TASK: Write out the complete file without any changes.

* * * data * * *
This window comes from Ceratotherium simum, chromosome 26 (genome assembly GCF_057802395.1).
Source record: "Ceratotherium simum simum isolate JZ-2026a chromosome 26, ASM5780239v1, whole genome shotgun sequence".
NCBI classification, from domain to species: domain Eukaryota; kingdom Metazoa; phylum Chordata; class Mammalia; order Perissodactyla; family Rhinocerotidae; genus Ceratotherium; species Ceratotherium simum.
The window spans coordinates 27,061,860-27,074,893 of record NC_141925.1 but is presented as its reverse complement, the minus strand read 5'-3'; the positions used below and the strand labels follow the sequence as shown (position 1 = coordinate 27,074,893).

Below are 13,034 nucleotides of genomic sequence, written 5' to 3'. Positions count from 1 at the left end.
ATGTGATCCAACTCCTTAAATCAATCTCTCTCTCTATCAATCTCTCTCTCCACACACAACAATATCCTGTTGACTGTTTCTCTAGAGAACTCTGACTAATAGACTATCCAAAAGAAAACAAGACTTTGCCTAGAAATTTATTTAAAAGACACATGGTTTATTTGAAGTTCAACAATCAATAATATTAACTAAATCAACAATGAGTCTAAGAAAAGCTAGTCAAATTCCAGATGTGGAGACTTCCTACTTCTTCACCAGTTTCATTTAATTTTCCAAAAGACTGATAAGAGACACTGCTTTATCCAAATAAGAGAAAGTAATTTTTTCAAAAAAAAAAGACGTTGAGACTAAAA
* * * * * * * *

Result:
This window comes from Ceratotherium simum, chromosome 26 (genome assembly GCF_057802395.1).
Source record: "Ceratotherium simum simum isolate JZ-2026a chromosome 26, ASM5780239v1, whole genome shotgun sequence".
NCBI classification, from domain to species: domain Eukaryota; kingdom Metazoa; phylum Chordata; class Mammalia; order Perissodactyla; family Rhinocerotidae; genus Ceratotherium; species Ceratotherium simum.
The window spans coordinates 27,061,860-27,074,893 of record NC_141925.1 but is presented as its reverse complement, the minus strand read 5'-3'; the positions used below and the strand labels follow the sequence as shown (position 1 = coordinate 27,074,893).

Below are 13,034 nucleotides of genomic sequence, written 5' to 3'. Positions count from 1 at the left end.
ATGTGATCCAACTCCTTAAATCAATCTCTCTCTCTATCAATCTCTCTCTCCACACACAACAATATCCTGTTGACTGTTTCTCTAGAGAACTCTGACTAATAGACTATCCAAAAGAAAACAAGACTTTGCCTAGAAATTTATTTAAAAGACACATGGTTTATTTGAAGTTCAACAATCAATAATATTAACTAAATCAACAATGAGTCTAAGAAAAGCTAGTCAAATTCCAGATGTGGAGACTTCCTACTTCTTCACCAGTTTCATTTAATTTTCCAAAAGACTGATAAGAGACACTGCTTTATCCAAATAAGAGAAAGTAATTTTTTCAAAAAAAAAAGACGTTGAGACTAAAA